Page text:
Münster has a rich historical past, which can still be seen in many of its buildings.
Many have suffered throughout the war years, but have since risen from the ashes like the mythical phoenix. So come take a walk through history with this short tour through some of Münster’s most interesting sightseeing destinations.
St. Paul’s Cathedral
This Münster sight is a 13th century Gothic and Romanesque-style cathedral. On the exterior of St. Paul’s, there is an astronomical clock with hand-painted zodiac signs. There’s a performance each day at noon as the clock plays a Glockenspiel song.
Like so many other ancient architectural marvels in Germany, it sustained heavy damage during the Second World War. It has since been restored, but the destruction is still documented in pictures found inside the Cathedral.
Altes Rathaus (Old City Hall)
The Altes Rathaus on the Prinzipalmarkt was the site of the famous signing of the Peace of Westphalia, which ended the 30 Years War in 1648. The City Hall was also damaged during the war years, but its interior had been removed for safekeeping prior to fighting.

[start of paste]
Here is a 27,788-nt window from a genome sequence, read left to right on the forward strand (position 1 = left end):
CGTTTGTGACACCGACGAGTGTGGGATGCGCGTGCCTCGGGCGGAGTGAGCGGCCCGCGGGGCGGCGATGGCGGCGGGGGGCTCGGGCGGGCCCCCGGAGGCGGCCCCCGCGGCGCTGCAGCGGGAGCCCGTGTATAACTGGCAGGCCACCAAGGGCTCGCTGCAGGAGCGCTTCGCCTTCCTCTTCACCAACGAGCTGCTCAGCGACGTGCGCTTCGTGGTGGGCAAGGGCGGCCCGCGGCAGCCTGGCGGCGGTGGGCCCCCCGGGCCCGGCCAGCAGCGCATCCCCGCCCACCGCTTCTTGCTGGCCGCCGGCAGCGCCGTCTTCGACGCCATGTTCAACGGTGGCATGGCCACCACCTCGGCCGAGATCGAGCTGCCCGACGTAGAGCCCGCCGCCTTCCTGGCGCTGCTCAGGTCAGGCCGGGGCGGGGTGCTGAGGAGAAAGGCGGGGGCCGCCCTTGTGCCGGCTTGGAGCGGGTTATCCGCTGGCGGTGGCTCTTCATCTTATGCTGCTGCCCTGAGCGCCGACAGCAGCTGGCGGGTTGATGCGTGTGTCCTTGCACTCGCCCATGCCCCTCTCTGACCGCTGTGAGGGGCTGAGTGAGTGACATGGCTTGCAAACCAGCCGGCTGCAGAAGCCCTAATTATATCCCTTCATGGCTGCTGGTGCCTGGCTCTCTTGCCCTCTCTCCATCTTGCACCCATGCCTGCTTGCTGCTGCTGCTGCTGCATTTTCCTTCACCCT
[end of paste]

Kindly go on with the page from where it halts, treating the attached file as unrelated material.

These days, both the saved interior and repaired exterior make this one of Münster’s best sights.
Lambertikirche (St. Lambert Church)
St. Lambert Church was built in 1375 and is best known for the three cages that hang from its tower. These “Anabaptist cages” were used to display the bodies of the leaders of the Münster Rebellion.
The Church became a more positive place during the years prior to World War 2, when Cardinal von Galen gave a series of speeches denouncing the repressive policies of Hitler and the Nazi Party.
The Erbdrostenhof Palace is a baroque structure that was built by the famed Johann Conrad Schlaun. With its three wings and impressive facade, it is regarded as one of the most beautiful spots in the city.
As with so many other buildings here, the palace was also destroyed during the war. Happily, today it has been completely reconstructed and is a main attraction.